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Can The Newspaper Industry Really Be THIS Stupid About Google News?

Discussion in 'Journalism topics only' started by SockPuppet, May 7, 2009.

  1. SockPuppet

    SockPuppet Active Member

    The Business Insider weighs in on newspapers bitching about Google News:

  2. mustangj17

    mustangj17 Active Member

    Google refers more readers to our site each day than all the other search engines, social networking sites and links combined.

    No arguments from me. Although, I'm sure the same goes for all papers. Google sends people to all places — so its not like anyone has an advantage.
  3. I Digress

    I Digress Guest

    How much money is your paper, or any, making from someone clicking over from Google News? And, knowing my own habits, just because I read a story linked on Google (or elsewhere) doesn't mean I'm going to your site. Where I'm not spending money anyway. Because your stuff that I would have to pay for in the bricks and mortar world is for free all over the Interwebs.
  4. Shaggy

    Shaggy Guest

    These same papers that are complaining about Google News probably have RSS feeds on their site too, further proving that they have no idea what the hell they're talking about.
  5. zebracoy

    zebracoy Guest

    Well said. That's the issue here. Yeah, people are flocking your paper's Web site for the news, but they do so with no financial gain to the newspaper because there's no purchase being made and because there's no promise of a "brand loyalty" that will keep people coming back.

    You're not getting the same person reading the site 1,000 times. You're getting 1,000 people reading the site once.
  6. Fredrick

    Fredrick Well-Known Member

    And that and 50 cents will get you a vending machine cup of coffee.
  7. Stitch

    Stitch Active Member

    Google news isn't the problem, it's giving content away for free. For stories on Google News behind a pay wall, it says subscription required.

    Don't blame Google for the woes of online news.
  8. Under what scenario does our current path lead to anything but death? Does Google news lead so many people to our Dimpimple County School Board story that the $.005 we make per page view on the ad can fund it?

    How about the Eastern-Western football game? Google news going to draw tons of people in on that?

    We have a product people want. They currently do not have to pay a dime for that product. When they return to paying a dime for it, we will resume making money. Ads may never come back the way they were in 1975; they're going away now because so are the readers. And the readers are leaving because why pay a dime for something that's online for free?

    Maybe an industry leader making a bold move that works will encourage everyone to follow suit in the next few years.

    In 10 years you may be reading your local newspaper on your Kindle, but you're going to have to pay for at least some of it. Web advertising has proven insufficient no matter how many people Google news sends to the website. All the RSS feeds and and link-throughs are awesome ... if the consumer is paying. Otherwise it's just a more convenient way for us to give away our product for next to nothing. And then, death.

    And then we're depending on unpaid citizen journalism (or citizen journalism that, gasp, charges a subscription fee) and PR to provide information on city council meetings and school board proposals.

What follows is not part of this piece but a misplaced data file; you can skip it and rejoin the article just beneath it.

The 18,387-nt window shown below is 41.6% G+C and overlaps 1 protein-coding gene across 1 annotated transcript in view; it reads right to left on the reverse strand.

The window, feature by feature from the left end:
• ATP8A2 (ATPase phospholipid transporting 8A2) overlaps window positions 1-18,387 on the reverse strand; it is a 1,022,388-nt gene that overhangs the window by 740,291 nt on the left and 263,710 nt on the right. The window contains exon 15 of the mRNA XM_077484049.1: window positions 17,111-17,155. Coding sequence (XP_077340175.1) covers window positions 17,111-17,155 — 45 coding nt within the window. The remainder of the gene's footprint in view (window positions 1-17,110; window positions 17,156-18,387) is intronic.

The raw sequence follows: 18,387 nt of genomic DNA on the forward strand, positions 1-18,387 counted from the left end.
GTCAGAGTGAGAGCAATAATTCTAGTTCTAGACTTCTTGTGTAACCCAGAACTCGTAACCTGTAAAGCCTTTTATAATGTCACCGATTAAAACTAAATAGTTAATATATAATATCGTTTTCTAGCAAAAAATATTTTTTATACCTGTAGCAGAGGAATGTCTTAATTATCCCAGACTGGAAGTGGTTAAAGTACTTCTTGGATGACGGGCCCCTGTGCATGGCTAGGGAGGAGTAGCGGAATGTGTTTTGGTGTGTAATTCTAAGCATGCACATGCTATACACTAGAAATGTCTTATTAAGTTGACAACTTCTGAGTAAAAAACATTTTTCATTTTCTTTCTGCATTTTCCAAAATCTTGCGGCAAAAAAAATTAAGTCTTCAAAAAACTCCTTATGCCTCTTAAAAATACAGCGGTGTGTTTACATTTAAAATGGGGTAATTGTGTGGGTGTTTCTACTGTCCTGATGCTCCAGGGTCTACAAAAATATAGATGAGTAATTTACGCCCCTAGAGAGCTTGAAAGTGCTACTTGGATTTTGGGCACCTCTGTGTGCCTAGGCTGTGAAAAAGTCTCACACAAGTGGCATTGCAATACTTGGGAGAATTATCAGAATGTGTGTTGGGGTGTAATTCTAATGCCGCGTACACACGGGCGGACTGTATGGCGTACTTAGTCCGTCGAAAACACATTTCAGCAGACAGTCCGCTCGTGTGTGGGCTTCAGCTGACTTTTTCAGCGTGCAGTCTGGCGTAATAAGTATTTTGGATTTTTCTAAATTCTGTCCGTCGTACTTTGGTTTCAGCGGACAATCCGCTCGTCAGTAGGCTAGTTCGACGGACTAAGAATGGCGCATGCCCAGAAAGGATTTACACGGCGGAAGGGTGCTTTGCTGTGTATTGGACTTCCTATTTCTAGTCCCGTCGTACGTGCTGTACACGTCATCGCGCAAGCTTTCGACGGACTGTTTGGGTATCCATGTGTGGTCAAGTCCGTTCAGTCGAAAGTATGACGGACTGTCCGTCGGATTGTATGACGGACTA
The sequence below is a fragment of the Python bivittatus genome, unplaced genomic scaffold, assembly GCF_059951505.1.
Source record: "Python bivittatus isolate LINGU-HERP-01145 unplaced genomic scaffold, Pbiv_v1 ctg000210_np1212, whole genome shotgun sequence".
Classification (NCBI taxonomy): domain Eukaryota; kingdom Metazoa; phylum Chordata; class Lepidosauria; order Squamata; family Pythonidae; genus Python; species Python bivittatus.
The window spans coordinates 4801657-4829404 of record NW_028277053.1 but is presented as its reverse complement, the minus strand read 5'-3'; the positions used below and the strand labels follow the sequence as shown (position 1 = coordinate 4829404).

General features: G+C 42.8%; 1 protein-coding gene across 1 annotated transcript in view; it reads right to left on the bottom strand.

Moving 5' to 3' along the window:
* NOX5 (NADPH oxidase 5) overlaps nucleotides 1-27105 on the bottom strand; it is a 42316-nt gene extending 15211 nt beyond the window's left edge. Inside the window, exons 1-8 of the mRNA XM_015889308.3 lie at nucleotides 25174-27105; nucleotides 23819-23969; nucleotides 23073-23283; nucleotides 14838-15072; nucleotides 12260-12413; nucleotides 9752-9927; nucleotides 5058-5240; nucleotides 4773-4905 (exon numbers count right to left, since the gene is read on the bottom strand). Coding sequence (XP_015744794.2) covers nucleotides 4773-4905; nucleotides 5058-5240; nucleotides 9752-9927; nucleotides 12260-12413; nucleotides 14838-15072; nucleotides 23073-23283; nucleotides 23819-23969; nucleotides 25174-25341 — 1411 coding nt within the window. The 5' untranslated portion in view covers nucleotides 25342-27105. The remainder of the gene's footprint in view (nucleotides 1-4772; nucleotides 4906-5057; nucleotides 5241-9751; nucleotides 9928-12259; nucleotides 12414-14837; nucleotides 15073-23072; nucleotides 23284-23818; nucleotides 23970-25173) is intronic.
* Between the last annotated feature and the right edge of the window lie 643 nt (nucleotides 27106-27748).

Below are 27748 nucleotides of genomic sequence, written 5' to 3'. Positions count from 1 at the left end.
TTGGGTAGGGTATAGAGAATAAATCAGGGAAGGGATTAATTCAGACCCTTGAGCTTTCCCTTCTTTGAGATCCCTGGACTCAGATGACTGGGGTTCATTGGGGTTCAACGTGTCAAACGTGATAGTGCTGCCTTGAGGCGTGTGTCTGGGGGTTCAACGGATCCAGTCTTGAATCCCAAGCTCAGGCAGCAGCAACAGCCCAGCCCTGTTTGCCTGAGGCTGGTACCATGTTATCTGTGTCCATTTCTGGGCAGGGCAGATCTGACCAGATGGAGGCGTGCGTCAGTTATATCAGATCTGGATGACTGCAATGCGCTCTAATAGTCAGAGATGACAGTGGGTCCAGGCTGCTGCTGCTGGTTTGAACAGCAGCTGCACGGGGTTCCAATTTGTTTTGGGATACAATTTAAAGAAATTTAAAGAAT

9. J-School Blue

    J-School Blue Member

    I grow more and more convinced every day that happy, shiny, friendly, oh-so-useful Google is a Science Fiction-esq evil entity bent on control of every aspect of our online lives, in a monopoloy more vast and crushing than anything Bill Gates or John D. Rockefeller ever dreamed of.

    But that mostly applies to general online activity, not so much newspapers. I agree the general online news dilemma predates them, and they're just taking advantage of the situation.
  10. How about this:

    $15 a month will get you home delivery if you want it, unlimited web access.
    A la carte, you can pay $3 a month for sports, $3 a month for business, $1 a month for school boards, $2 a month for city council, &tc.
    And for the linkthroughs, you pay $.25 per story. Some smart person invents a paypal style system where you subscribe.

    I live on the east coast but I love the Dodgers (hypothetically) ... AP does a good enough job with gamers, but I prefer local coverage. I go to L.A. Times website and can pay $3 a month to read all the Dodgers' game stories, notebooks, features, whatever. Or I can click the "Read it now" button and my PayPal-ish account is charged a quarter.

    Yes, this means we ALL need to produce a superior web product. But if we don't have confidence in ourselves to put out something worth paying for, what the


    are we even doing here?
  11. Frank_Ridgeway

    Frank_Ridgeway Well-Known Member

    By the looks of its contacts page, The Business Insider and its siblings have a combined staff of 10, including one (1) advertising salesperson. I would think if all that traffic were doing them much good, they would need more of a sales staff to handle the vast demand.

    The guy who runs the sites, Henry Blodget, got into a bit of trouble over securities fraud:

  12. fishwrapper

    fishwrapper Active Member

    If you would have found that through Google News, that would have been bitchin'.
    It was bitchin' nonetheless, but more bitchin'ner.
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